Keck's new Planet Hunter Instrument Comes Online, Searching for Smaller, More Earth-Sized Exoplanets

There’s a new planet hunter in town, and it’s got its sights set on nearby Earth-sized planets in the galactic neighborhood.

Dubbed the Keck Planet Finder, or KPF for short, the new instrument at the W. M. Keck Observatory in Hawaii achieved first light on November 9 by taking a light spectrum of the planet Jupiter. Of course, KPF is designed to find planets in other solar systems, so the data from Jupiter was just a first step – a test run of the instrument’s capabilities. KPF is just getting started.

First light spectrum of the planet Jupiter taken with the Keck Planet Finder on November 9, 2022. Credit: Guðmundur Stefánsson and the KPF team.

KPF finds planets using the radial velocity method, which means it observes the ‘wobble’ of a star as it is tugged gravitationally by any planets that might be orbiting it. This method is especially useful for determining a planet’s mass with accuracy: the larger the mass, the bigger the wobble. Other planet-finding missions, like the Kepler Space Telescope, observe planets using the transit method. They watch the light from a star grow dimmer as a planet passes in front of it. The transit method gives accurate information about a planet’s diameter. If you want to know a planet’s density, you’ll need to know both measurements (diameter and mass). For this reason, KPF will be used to compare notes with Kepler data and other transit telescopes. Together, the transit method and the radial velocity method paint a fuller picture of the composition and conditions of distant exoplanets, which they could not do alone.

KPF hopes to find new planets too, especially smaller, rocky worlds orbiting close to their stars. It is more sensitive than the Keck Observatory’s previous planter finder (the High-Resolution Echelle Spectrometer, or HIRES), aided in part by the use of a ceramic-glass hybrid material called Zerodur for its base and optical components. The material doesn’t expand or contract with temperature changes, meaning there are fewer false signals picked up by KPF. While HIRES could detect the wobble of a star at a speed of 200 centimeters per second, KPF can do so at 30 centimeters per second. As Andrew Howard, KPF’s principal investigator puts it, “We’re measuring a motion that is slower than a human walking. And the stars are light-years away and 100 times larger than the entire Earth.” It’s an impressive feat.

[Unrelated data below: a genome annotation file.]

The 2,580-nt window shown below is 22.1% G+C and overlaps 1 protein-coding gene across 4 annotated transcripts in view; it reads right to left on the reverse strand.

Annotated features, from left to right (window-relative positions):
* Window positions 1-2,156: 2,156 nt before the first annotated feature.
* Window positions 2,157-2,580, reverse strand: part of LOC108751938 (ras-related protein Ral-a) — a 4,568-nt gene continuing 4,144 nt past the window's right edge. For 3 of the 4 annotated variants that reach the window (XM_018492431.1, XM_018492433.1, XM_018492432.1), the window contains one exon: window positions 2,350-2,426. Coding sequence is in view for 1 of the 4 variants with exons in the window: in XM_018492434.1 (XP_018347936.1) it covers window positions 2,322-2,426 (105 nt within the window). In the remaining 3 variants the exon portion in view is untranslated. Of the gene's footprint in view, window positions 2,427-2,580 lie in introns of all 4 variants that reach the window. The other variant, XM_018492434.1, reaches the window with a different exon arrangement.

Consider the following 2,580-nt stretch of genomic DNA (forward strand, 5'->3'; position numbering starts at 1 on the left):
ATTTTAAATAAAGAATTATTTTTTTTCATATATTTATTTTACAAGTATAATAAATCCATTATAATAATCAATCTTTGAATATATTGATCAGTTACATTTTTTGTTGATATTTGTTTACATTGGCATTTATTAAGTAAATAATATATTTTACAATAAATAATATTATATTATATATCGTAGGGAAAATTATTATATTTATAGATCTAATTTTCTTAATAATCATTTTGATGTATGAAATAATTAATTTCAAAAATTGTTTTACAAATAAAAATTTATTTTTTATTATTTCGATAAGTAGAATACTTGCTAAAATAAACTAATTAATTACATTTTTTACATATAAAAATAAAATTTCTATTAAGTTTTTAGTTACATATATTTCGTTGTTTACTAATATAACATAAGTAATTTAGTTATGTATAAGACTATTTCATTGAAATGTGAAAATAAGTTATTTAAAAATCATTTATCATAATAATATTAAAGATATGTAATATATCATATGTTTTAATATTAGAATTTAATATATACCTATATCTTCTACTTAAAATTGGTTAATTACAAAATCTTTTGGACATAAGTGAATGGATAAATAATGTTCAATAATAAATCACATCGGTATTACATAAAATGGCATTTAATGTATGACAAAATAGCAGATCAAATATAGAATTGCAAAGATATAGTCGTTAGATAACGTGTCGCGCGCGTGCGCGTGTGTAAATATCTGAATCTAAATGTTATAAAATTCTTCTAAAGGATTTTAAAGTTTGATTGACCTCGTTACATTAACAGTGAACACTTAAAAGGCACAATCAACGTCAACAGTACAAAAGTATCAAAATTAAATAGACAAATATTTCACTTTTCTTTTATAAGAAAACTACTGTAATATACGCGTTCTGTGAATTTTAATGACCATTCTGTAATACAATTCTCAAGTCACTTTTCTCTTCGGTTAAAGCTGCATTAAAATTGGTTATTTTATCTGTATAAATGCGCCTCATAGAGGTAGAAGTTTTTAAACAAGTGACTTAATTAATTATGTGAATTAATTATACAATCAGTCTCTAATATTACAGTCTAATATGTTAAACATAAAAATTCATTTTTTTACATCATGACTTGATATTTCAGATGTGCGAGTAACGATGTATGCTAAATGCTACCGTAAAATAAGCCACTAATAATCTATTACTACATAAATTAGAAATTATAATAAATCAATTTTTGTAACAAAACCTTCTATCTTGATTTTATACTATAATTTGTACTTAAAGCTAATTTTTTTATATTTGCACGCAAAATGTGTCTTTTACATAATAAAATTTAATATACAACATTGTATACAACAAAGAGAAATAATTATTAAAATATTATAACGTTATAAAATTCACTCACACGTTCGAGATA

Spectrum of the star HD 164922 taken with the Keck Planet Finder during its first night of operation. Credit: Guðmundur Stefánsson and the KPF team.

There are limitations, of course. KPF will be best suited for observing planets around dim stars like red dwarfs, rather than Sun-like stars. These stars have habitable zones much closer in than that of our Sun, but are often considered less suitable for life due to the higher solar flare activity usually found in that type of star.

Nonetheless, the team is excited to study extremely small rocky worlds close to their stars, as well as planets with odd orbits and high inclinations that travel over the poles of their stars. One of the first undertakings will be to aim KPF at the 50 nearest stars to Earth, searching for planets in our own local neighborhood.

After observing Jupiter on Wednesday night, KPF turned its gaze to other star systems for the first time. It will continue its commissioning phase for the next several months, and go into primary operations in the spring. When it does, it is sure to reveal details of intriguing new planets, some of which may even be candidates for direct observation by the James Webb Space Telescope or next-generation ground-based telescopes.

Learn More: Whitney Clavin, “Keck Observatory’s Newest Planet Hunter Puts Its Eye on the Sky.” CalTech

Featured Image: KPF’s Zerodur optical bench. Credit: Jerry Edelstein and the KPF team.

Scott Alan Johnston

Scott Alan Johnston is a science writer/editor at the Perimeter Institute for Theoretical Physics, a contributor at Universe Today, and a historian of science. He is the author of "The Clocks are Telling Lies," which tells the story of the early days of global timekeeping, when 19th-century astronomers and engineers struggled to organize time in a newly interconnected world. You can follow Scott on Twitter @ScottyJ_PhD

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